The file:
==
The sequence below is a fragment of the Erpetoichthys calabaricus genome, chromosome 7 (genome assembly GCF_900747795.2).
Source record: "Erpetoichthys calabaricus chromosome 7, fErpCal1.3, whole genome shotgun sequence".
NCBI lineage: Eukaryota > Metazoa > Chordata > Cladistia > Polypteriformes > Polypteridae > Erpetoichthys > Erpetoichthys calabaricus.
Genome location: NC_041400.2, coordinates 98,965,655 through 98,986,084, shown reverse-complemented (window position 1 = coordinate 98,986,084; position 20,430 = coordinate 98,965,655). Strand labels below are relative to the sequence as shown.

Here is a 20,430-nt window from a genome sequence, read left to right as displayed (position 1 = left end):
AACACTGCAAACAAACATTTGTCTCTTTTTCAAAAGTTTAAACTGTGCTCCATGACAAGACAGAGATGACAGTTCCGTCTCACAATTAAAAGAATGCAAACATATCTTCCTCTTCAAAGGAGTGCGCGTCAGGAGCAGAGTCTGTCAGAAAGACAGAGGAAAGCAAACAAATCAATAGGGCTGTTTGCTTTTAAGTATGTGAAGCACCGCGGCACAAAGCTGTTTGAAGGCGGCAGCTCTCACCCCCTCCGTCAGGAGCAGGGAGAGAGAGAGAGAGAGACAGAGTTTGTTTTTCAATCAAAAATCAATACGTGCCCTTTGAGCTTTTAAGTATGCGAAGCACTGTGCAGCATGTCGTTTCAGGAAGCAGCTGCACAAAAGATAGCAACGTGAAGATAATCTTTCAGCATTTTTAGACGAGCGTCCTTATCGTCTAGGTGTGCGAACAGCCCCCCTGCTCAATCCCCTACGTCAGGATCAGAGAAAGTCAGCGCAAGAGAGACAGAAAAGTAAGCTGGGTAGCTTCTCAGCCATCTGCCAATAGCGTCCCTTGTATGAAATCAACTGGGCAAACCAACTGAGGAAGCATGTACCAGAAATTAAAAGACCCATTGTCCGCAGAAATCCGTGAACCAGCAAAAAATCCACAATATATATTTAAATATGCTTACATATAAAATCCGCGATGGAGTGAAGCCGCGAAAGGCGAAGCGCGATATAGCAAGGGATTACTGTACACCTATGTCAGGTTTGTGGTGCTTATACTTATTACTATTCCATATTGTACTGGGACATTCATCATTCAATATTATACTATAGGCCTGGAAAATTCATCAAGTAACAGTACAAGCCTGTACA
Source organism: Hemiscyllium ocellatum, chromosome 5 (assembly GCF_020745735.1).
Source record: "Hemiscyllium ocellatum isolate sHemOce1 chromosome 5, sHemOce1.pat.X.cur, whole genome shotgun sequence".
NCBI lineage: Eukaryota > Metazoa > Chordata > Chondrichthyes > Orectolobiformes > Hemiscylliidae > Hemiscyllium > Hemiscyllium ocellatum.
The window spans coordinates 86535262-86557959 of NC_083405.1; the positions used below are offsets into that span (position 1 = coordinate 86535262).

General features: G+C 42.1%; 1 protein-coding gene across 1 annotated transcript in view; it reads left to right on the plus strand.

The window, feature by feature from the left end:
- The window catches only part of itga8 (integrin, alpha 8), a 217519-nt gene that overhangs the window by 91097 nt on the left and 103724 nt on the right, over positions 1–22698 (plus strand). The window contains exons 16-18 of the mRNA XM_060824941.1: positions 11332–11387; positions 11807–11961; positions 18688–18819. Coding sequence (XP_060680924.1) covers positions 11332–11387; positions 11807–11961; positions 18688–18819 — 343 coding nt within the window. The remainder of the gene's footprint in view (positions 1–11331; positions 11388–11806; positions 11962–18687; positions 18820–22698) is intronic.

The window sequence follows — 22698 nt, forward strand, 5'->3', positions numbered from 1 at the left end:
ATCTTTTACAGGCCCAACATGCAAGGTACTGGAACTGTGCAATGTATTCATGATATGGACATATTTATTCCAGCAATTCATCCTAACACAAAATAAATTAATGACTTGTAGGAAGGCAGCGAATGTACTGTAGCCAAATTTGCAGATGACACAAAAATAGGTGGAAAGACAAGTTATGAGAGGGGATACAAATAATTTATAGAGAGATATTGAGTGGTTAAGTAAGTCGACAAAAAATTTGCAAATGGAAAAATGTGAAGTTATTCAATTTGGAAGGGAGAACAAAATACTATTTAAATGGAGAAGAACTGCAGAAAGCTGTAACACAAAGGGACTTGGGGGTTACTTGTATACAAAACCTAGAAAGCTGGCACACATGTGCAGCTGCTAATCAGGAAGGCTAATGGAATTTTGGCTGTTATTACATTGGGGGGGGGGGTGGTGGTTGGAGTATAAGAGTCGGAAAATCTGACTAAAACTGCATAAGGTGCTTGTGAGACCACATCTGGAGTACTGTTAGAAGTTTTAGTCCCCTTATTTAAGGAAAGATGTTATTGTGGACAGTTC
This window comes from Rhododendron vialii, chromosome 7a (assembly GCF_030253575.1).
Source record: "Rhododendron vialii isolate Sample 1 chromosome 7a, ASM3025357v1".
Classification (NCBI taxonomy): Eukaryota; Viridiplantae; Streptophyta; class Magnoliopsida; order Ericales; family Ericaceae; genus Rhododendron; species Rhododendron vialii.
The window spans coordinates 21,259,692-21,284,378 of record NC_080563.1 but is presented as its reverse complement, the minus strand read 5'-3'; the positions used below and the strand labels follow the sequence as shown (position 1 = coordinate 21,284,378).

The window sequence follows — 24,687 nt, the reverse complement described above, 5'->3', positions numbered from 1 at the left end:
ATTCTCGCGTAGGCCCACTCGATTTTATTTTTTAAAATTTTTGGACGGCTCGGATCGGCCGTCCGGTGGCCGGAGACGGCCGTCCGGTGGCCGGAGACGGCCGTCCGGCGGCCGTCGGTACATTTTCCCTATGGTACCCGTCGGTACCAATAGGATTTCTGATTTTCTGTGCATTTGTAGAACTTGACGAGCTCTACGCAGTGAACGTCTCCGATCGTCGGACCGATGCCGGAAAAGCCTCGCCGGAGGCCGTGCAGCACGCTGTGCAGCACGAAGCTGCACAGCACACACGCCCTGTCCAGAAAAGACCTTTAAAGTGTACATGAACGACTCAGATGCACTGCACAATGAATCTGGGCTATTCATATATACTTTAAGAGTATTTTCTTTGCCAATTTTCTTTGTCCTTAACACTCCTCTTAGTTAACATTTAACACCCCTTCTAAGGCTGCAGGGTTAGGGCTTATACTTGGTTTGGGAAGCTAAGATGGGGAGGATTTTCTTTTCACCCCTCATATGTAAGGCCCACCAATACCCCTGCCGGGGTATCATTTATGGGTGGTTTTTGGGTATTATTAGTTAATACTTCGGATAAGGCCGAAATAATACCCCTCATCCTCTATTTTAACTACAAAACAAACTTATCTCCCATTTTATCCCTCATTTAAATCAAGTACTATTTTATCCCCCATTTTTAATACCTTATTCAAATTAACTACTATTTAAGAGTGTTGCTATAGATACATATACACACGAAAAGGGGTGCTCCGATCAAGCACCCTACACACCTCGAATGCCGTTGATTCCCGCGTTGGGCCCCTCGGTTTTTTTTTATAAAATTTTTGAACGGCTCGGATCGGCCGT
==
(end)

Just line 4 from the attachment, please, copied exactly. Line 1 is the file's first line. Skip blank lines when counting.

Genome location: NC_041400.2, coordinates 98,965,655 through 98,986,084, shown reverse-complemented (window position 1 = coordinate 98,986,084; position 20,430 = coordinate 98,965,655). Strand labels below are relative to the sequence as shown.